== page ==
September 1, 2012
If you want the full story on election reform news, there are few better places than expert Rick Hasen’s Election Law Blog. With the recent early voting court ruling in Ohio, it is again the Election Law Blog that has the best coverage. First, there is the post Breaking News: Federal Judge Orders Ohio to Restore Weekend Early Voting in Ohio Weekend Before Election Day. Hasen gives his analysis of the ruling and the impact:
I thought we were done with blockbuster election law decisions before Labor Day, but now comes this order from a federal district court in Ohio in Obama for America v. Husted granting a preliminary injunction enjoining the state from enforcing a new law barring early voting on the weekend before election day. The state had such voting in 2008 but eliminated it in 2012 except for UOCAVA voters–including military voters, who might be deployed at any time.
The judge first noted that the state did not mandate that election boards provide military voters who might be deployed at any time an actual right to cast an early ballot. It instead left the question to local election boards. Using the Anderson/Burdick balancing test and the right to no arbitrary and disparate treatment recognized in Bush v. Gore and other cases, the Court held that taking away early voting for all voters except (possibly) the UOCAVA voters violated the equal protection clause:
From the onset of this litigation, Defendants have pointed to special concerns for the military—concerns all parties share—and the military’s need to maintain additional access to in-person early voting. But for UOCAVA voters, what is left is, potentially, one day: Monday. Defendants have presented no evidence to sustain the inference that in-person early voting on Monday—one day—will burden county boards of elections to the extent that the injury to Plaintiffs is justified.
Moreover, Defendants undercut the virtue of their support of military voters by failing to protect any significant measure of UOCAVA voting. Unless a serviceperson is “suddenly deployed” at exactly the right time—enabling in-person voting on Monday—he or she will likely be unable to vote, depending on the local elections board’s “discretion.” That the State cannot justify its interest in foreclosing Ohio voters for one day emphasizes the arbitrary nature of its action.
Finally, this Court notes that restoring in-person early voting to all Ohio voters through the Monday before Election Day does not deprive UOCAVA voters from early voting. Instead, and more importantly, it places all Ohio voters on equal standing. The only hindrance to UOCAVA early voting is the Secretary of State’s failure to set uniform hours at elections boards during the last three days before Election Day.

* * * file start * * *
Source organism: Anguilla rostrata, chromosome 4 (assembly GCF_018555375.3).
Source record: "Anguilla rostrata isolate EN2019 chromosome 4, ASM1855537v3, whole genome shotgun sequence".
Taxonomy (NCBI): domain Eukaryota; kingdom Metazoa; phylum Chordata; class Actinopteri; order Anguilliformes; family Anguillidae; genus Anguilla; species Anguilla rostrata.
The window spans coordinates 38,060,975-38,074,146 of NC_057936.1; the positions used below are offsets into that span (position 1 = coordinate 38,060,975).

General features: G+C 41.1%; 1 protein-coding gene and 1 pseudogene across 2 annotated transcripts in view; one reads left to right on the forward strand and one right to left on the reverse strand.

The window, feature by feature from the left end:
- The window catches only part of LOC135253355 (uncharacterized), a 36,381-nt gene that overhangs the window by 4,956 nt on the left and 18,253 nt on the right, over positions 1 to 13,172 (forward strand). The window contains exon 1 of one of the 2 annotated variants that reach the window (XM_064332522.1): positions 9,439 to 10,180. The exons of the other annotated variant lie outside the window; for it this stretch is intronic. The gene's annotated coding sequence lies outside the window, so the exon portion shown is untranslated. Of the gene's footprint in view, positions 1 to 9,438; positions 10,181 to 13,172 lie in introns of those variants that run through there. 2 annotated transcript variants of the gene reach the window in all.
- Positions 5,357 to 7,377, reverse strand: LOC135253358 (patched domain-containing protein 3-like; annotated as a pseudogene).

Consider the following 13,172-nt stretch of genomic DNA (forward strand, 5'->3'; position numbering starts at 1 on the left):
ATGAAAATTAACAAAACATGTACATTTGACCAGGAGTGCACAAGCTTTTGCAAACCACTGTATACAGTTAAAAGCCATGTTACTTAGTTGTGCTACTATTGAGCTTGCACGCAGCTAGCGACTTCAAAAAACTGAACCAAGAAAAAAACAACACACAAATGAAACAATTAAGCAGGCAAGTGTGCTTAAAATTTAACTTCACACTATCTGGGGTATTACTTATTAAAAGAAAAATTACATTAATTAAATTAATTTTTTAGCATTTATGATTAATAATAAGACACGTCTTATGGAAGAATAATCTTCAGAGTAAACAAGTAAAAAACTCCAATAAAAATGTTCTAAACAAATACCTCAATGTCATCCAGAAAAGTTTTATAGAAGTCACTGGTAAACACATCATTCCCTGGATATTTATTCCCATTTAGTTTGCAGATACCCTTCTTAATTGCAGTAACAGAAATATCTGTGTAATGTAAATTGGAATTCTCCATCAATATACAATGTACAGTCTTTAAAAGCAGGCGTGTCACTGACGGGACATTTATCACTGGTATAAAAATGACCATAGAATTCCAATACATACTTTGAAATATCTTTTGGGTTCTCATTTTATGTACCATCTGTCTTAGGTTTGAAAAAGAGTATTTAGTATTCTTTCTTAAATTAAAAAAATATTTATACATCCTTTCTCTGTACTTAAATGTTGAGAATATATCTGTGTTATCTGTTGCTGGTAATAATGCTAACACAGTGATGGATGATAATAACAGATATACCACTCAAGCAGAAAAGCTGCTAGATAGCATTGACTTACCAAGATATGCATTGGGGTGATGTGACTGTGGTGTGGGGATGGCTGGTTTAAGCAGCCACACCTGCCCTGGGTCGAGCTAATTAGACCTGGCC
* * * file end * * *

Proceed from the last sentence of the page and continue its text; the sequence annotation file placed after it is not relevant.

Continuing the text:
On balance, the right of Ohio voters to vote in person during the last three days prior to Election Day—a right previously conferred to all voters by the State—outweighs the State’s interest in setting the 6 p.m. Friday deadline. The burden on Ohio voters’ right to participate in the national and statewide election is great, as evidenced by the statistical analysis offered by Plaintiffs and not disputed by Defendants.
Moreover, the State fails to articulate a precise, compelling interest in establishing the 6 p.m. Friday deadline as applied to non-UOCAVA voters and has failed to evidence any commitment to the “exception” it rhetorically extended to UOCAVA voters. Therefore, the State’s interests are insufficiently weighty to justify the injury to Plaintiffs. See Anderson v. Celebrezze, 460 U.S. 780, 798 (1983).
Election Law Blog also has links to some other interesting articles on the subject. The first is an National Public Radio (NPR) link to a radio talk show on the subject that can be found here. It has the following introduction on the NPR website:
A federal judge has ruled that an Ohio law which would change early voting rules cannot take effect. The law would limit early voting in the final days before an election to military personnel. Pam Fessler talks to Melissa Block.
Also, Election Law Blog had a link to a Bloomberg News article “Ohio Must Restore Three Days Of Early Voting, Judge Rules” written by Andrew Harris and Margaret Cronin Fisk that can be found here. The article explains:
Fights over voting access are intensifying in swing states including Florida, Ohio, Pennsylvaniaand Wisconsin, where both Republican and Democratic presidential campaigns see a possibility of victory. Voter cases are also under way in Alabama, Texas and South Carolina.
Today’s decision follows two rulings this week by federal judges in Washington rejecting laws passed by Texas’s Republican-dominated Legislature and approved by Republican GovernorRick Perry. One stopped the state from requiring photographic identification to vote. The other blocked a redistricting plan that the court said would discriminate against black and Hispanic voters.
Rick Hasen, the brain behind Election Law Blog is described by Wikipedia as “the William H. Hannon Distinguished Professor of Law at Loyola Law School in Los Angeles, California, United States.” It further states that “Hasen’s area of expertise is in election law and campaign finance regulation.”
Another interesting link that I found was http://www.earlyvoting.net/
Map of the US showing states that permit no-excuse early voting:
Current as of approximately September 5, 2007: